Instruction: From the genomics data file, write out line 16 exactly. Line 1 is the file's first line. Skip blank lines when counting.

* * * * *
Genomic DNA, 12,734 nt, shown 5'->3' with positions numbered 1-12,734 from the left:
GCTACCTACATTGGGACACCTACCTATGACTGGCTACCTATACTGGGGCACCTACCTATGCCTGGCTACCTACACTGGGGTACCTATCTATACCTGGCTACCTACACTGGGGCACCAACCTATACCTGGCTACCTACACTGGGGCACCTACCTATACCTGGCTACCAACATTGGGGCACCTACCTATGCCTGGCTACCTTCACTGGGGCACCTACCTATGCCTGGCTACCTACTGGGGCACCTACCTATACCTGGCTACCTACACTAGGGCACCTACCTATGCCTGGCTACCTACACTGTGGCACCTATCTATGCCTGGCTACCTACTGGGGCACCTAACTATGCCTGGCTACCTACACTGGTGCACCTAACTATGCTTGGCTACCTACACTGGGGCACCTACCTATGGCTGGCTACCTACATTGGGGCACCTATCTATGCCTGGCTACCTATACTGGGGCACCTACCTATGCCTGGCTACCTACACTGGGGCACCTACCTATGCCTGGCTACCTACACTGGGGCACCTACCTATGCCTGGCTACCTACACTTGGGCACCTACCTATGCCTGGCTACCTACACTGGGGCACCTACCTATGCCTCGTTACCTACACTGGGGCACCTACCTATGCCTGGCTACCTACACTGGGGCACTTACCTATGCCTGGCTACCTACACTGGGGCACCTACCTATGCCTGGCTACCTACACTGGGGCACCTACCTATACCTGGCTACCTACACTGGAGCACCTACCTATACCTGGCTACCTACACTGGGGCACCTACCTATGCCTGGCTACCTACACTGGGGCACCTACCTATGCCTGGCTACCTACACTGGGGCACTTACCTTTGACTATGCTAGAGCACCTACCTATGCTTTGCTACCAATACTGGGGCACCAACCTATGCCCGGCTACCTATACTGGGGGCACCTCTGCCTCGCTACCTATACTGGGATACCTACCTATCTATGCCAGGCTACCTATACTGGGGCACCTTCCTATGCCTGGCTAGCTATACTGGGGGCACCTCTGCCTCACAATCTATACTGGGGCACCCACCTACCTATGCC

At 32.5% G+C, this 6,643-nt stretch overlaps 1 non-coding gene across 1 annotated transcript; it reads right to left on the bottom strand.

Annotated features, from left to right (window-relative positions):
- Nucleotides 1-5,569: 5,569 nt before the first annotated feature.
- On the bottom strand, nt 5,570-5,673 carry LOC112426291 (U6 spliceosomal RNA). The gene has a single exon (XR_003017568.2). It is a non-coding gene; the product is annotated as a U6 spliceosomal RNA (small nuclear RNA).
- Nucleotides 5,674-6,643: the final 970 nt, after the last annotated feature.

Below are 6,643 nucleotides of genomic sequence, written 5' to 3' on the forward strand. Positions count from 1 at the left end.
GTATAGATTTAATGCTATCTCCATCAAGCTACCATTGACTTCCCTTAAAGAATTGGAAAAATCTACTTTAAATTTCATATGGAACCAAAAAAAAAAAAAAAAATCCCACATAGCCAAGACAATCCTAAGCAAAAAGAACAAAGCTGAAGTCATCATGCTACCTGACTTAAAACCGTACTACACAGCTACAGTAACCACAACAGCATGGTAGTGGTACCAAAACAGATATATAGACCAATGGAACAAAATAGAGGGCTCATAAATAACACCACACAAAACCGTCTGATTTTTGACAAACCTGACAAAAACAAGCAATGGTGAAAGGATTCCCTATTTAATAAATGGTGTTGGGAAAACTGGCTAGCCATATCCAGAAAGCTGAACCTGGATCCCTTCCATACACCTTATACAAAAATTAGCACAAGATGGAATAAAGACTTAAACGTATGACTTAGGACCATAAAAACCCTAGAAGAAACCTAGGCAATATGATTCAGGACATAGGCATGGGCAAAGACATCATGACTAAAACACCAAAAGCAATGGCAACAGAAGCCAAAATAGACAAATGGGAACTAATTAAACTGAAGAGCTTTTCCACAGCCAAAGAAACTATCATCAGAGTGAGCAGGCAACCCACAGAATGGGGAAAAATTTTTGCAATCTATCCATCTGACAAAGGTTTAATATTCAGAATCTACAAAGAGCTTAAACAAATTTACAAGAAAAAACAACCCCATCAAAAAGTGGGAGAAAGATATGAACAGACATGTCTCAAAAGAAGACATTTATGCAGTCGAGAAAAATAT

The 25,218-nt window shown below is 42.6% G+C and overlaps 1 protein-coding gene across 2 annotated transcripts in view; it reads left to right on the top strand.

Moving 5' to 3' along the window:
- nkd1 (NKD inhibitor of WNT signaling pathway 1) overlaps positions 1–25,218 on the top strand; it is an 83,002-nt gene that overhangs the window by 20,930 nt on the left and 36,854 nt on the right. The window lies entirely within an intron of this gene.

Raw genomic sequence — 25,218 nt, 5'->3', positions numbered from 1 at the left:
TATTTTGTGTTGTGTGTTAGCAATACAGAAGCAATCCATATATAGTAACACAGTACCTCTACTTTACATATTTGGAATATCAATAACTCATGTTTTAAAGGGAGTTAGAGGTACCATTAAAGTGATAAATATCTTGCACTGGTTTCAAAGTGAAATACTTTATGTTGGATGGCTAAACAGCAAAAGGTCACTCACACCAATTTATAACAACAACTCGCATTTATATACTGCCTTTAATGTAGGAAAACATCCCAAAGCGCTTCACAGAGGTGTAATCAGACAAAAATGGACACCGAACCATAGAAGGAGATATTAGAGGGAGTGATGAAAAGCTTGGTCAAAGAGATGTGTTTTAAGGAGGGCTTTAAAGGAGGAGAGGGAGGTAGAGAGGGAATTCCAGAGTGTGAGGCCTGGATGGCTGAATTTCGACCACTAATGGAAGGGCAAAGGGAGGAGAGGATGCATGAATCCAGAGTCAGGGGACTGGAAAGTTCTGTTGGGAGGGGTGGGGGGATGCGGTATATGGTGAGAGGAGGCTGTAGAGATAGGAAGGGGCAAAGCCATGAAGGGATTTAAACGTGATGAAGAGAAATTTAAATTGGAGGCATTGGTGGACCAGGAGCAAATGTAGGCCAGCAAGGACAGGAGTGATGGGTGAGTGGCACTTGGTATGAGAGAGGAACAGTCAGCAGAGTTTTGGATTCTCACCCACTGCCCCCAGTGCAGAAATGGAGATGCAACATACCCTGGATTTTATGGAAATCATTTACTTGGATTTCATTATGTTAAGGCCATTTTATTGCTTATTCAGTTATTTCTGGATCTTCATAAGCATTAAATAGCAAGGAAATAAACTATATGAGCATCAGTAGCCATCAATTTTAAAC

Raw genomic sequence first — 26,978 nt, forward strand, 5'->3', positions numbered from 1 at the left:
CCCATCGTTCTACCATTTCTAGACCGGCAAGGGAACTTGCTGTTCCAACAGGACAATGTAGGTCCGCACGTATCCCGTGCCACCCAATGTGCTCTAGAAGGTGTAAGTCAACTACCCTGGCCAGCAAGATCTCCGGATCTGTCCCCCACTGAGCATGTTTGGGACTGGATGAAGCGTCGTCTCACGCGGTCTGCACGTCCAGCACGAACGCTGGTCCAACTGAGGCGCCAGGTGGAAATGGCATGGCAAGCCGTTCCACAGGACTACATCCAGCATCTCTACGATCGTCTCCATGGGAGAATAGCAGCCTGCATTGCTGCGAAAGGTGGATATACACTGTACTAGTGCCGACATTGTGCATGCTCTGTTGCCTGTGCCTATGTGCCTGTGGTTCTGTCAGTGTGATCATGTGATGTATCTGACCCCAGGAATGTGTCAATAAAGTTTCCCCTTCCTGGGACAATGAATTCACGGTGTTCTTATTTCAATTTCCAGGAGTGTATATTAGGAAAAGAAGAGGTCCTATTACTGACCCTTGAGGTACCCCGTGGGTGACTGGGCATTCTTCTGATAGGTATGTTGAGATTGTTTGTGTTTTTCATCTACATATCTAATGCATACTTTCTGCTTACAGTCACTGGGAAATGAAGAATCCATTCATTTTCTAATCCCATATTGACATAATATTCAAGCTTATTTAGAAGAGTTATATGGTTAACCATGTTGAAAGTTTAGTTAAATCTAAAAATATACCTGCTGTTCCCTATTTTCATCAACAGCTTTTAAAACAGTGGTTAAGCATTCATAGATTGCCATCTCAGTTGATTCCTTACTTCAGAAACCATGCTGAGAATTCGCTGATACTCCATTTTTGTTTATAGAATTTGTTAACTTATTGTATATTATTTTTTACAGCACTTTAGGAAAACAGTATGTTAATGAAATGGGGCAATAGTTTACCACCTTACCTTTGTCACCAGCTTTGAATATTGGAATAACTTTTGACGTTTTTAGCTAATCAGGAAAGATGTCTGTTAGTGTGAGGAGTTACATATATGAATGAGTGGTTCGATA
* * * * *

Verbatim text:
CCCATCGTTCTACCATTTCTAGACCGGCAAGGGAACTTGCTGTTCCAACAGGACAATGTAGGTCCGCACGTATCCCGTGCCACCCAATGTGCTCTAGAAGGTGTAAGTCAACTACCCTGGCCAGCAAGATCTCCGGATCTGTCCCCCACTGAGCATGTTTGGGACTGGATGAAGCGTCGTCTCACGCGGTCTGCACGTCCAGCACGAACGCTGGTCCAACTGAGGCGCCAGGTGGAAATGGCATGGCAAGCCGTTCCACAGGACTACATCCAGCATCTCTACGATCGTCTCCATGGGAGAATAGCAGCCTGCATTGCTGCGAAAGGTGGATATACACTGTACTAGTGCCGACATTGTGCATGCTCTGTTGCCTGTGCCTATGTGCCTGTGGTTCTGTCAGTGTGATCATGTGATGTATCTGACCCCAGGAATGTGTCAATAAAGTTTCCCCTTCCTGGGACAATGAATTCACGGTGTTCTTATTTCAATTTCCAGGAGTGTATATTAGGAAAAGAAGAGGTCCTATTACTGACCCTTGAGGTACCCCGTGGGTGACTGGGCATTCTTCTGATAGGTATGTTGAGATTGTTTGTGTTTTTCATCTACATATCTAATGCATACTTTCTGCTTACAGTCACTGGGAAATGAAGAATCCATTCATTTTCTAATCCCATATTGACATAATATTCAAGCTTATTTAGAAGAGTTATATGGTTAACCATGTTGAAAGTTTAGTTAAATCTAAAAATATACCTGCTGTTCCCTATTTTCATCAACAGCTTTTAAAACAGTGGTTAAGCATTCATAGATTGCCATCTCAGTTGATTCCTTACTTCAGAAACCATGCTGAGAATTCGCTGATACTCCATTTTTGTTTATAGAATTTGTTAACTTATTGTATATTATTTTTTACAGCACTTTAGGAAAACAGTATGTTAATGAAATGGGGCAATAGTTTACCACCTTACCTTTGTCACCAGCTTTGAATATTGGAATAACTTTTGACGTTTTTAGCTAATCAGGAAAGATGTCTGTTAGTGTGAGGAGTTACATATATGAATGAGTGGTTCGATA